In less than two decades, the ideas of the Protestant Reformation have grown from one man’s crusade to reform the church, to a revolution that sweeps through Europe in the 1530s. At the same time as Protestant ideas are inspiring violence in England, another reformer is leading his own radical charge in Switzerland. His name is John Calvin. Calvin is initially inspired by his contemporary Martin Luther, but the two reformers are very different men.
John Calvin is born in France in 1509 and educated in the law and humanities. He managed to break free from the Roman Catholic Church at around 1530. After religious tensions started in France against Protestant Christians, he fled to Basel, Switzerland. Like Luther, he finds a more spiritual calling. Here in the cold mountain air of Geneva, the school of Protestantism that emerges from Calvin’s teachings is a harsh, uncompromising faith. Calvin’s reforms include perhaps the most radical difference between his beliefs and Luther’s, called predestination. Predestination means that of all the people on Earth, God has chosen a lucky few, called the Elect, who will be saved. Those who are not in the Elect will be damned for eternity.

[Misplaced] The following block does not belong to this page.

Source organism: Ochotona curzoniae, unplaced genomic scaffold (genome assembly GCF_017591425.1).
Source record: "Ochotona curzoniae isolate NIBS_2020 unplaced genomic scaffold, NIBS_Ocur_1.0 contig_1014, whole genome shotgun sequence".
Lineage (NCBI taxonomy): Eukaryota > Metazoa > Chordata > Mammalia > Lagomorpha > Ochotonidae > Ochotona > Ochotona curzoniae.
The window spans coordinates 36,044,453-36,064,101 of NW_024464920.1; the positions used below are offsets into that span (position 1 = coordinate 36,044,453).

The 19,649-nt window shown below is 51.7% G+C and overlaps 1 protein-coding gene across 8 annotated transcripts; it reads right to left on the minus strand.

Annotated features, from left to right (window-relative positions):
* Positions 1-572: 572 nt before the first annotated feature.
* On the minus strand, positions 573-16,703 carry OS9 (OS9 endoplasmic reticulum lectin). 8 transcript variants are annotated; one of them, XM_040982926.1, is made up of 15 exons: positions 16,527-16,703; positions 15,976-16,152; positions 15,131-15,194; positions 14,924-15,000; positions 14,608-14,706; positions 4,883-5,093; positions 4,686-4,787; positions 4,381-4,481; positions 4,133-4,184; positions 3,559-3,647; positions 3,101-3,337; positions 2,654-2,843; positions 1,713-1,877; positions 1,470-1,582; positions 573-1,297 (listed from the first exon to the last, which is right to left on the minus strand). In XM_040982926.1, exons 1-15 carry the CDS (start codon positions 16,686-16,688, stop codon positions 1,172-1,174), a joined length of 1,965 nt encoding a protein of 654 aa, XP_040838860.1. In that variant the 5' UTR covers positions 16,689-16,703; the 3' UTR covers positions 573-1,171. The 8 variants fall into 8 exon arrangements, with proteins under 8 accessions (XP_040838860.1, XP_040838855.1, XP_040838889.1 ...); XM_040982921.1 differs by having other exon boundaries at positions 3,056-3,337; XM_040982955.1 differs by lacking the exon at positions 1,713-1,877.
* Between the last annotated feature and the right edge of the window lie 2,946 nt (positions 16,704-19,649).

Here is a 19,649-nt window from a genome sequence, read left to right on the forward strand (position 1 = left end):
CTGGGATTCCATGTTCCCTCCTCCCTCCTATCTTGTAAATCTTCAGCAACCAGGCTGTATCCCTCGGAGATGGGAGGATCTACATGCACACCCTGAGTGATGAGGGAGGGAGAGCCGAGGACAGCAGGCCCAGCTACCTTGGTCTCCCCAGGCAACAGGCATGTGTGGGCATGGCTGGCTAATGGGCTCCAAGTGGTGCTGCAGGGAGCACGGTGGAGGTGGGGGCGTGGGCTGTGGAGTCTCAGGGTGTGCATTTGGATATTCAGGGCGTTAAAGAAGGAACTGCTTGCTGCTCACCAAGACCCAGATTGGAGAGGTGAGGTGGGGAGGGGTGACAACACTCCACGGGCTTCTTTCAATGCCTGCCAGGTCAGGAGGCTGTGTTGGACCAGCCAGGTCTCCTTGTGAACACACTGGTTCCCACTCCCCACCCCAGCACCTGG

In Calvin’s doctrine, no amount of good works by an individual can force God to change his holy mind. In Luther’s teaching he starts with God is gracious, and then he has to back up and figure out if God is determining this. Calvin starts on the other hand; God determines everything and then is gracious. But predestination put Calvinists in a terrible bind. They earn to find some way to know whether they are part of the elect, destined for Paradise or not. While Calvin and his followers reject the Old Catholic notion that
good works can provide salvation, they come up with a new idea: that good works might demonstrate if you are among the elect to be saved. Calvinists were by far the most activist of any Protestants. They were always busy doing God’s work and in their sense they were proving that they were elect. In the world of work, Protestants find an answer to their painful spiritual predicament. The harder Calvinists work, the more likely they are to prosper. The more they prosper, the more convinced they become of their own salvation. Calvinism begins to compete with Lutheranism within the Protestant community.
Calvin died at the age of 54, on the 27th of May 1564. Due to so many followers that wished to see his grave, he was buried in an unmarked grave in the Cimetière des Rois. During the 19th century, a stone has been added to mark a grave thought to be Calvin’s.